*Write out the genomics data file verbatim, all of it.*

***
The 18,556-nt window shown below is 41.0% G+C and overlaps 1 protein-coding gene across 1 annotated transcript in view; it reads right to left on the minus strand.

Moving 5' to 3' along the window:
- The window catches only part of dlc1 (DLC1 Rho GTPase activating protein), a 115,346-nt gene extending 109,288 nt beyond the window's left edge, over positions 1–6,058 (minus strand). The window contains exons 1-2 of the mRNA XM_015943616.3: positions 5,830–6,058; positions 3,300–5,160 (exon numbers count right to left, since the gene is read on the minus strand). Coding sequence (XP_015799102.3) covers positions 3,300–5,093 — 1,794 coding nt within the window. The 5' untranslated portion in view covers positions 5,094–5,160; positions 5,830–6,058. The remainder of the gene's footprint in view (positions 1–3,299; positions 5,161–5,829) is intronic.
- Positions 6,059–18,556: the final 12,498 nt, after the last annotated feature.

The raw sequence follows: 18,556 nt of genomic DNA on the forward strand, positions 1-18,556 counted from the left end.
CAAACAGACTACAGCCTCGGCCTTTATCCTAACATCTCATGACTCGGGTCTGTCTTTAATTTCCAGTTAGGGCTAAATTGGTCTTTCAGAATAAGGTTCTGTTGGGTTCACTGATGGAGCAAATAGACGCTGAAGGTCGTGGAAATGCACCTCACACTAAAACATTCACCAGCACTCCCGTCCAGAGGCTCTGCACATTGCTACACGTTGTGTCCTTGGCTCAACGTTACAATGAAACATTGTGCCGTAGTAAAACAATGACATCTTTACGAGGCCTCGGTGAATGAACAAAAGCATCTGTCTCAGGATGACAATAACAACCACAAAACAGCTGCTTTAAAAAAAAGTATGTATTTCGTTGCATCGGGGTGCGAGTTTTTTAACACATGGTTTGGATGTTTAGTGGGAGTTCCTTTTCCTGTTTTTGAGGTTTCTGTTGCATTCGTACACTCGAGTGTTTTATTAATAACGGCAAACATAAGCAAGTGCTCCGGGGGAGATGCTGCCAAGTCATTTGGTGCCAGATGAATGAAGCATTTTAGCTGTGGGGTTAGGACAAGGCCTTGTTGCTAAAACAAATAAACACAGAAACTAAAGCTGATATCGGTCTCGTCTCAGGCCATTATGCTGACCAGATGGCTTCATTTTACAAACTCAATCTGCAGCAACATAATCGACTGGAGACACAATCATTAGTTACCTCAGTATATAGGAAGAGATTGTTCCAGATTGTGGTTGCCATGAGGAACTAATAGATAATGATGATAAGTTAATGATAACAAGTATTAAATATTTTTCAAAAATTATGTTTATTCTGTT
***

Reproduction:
The 18,556-nt window shown below is 41.0% G+C and overlaps 1 protein-coding gene across 1 annotated transcript in view; it reads right to left on the minus strand.

Moving 5' to 3' along the window:
- The window catches only part of dlc1 (DLC1 Rho GTPase activating protein), a 115,346-nt gene extending 109,288 nt beyond the window's left edge, over positions 1–6,058 (minus strand). The window contains exons 1-2 of the mRNA XM_015943616.3: positions 5,830–6,058; positions 3,300–5,160 (exon numbers count right to left, since the gene is read on the minus strand). Coding sequence (XP_015799102.3) covers positions 3,300–5,093 — 1,794 coding nt within the window. The 5' untranslated portion in view covers positions 5,094–5,160; positions 5,830–6,058. The remainder of the gene's footprint in view (positions 1–3,299; positions 5,161–5,829) is intronic.
- Positions 6,059–18,556: the final 12,498 nt, after the last annotated feature.

The raw sequence follows: 18,556 nt of genomic DNA on the forward strand, positions 1-18,556 counted from the left end.
CAAACAGACTACAGCCTCGGCCTTTATCCTAACATCTCATGACTCGGGTCTGTCTTTAATTTCCAGTTAGGGCTAAATTGGTCTTTCAGAATAAGGTTCTGTTGGGTTCACTGATGGAGCAAATAGACGCTGAAGGTCGTGGAAATGCACCTCACACTAAAACATTCACCAGCACTCCCGTCCAGAGGCTCTGCACATTGCTACACGTTGTGTCCTTGGCTCAACGTTACAATGAAACATTGTGCCGTAGTAAAACAATGACATCTTTACGAGGCCTCGGTGAATGAACAAAAGCATCTGTCTCAGGATGACAATAACAACCACAAAACAGCTGCTTTAAAAAAAAGTATGTATTTCGTTGCATCGGGGTGCGAGTTTTTTAACACATGGTTTGGATGTTTAGTGGGAGTTCCTTTTCCTGTTTTTGAGGTTTCTGTTGCATTCGTACACTCGAGTGTTTTATTAATAACGGCAAACATAAGCAAGTGCTCCGGGGGAGATGCTGCCAAGTCATTTGGTGCCAGATGAATGAAGCATTTTAGCTGTGGGGTTAGGACAAGGCCTTGTTGCTAAAACAAATAAACACAGAAACTAAAGCTGATATCGGTCTCGTCTCAGGCCATTATGCTGACCAGATGGCTTCATTTTACAAACTCAATCTGCAGCAACATAATCGACTGGAGACACAATCATTAGTTACCTCAGTATATAGGAAGAGATTGTTCCAGATTGTGGTTGCCATGAGGAACTAATAGATAATGATGATAAGTTAATGATAACAAGTATTAAATATTTTTCAAAAATTATGTTTATTCTGTT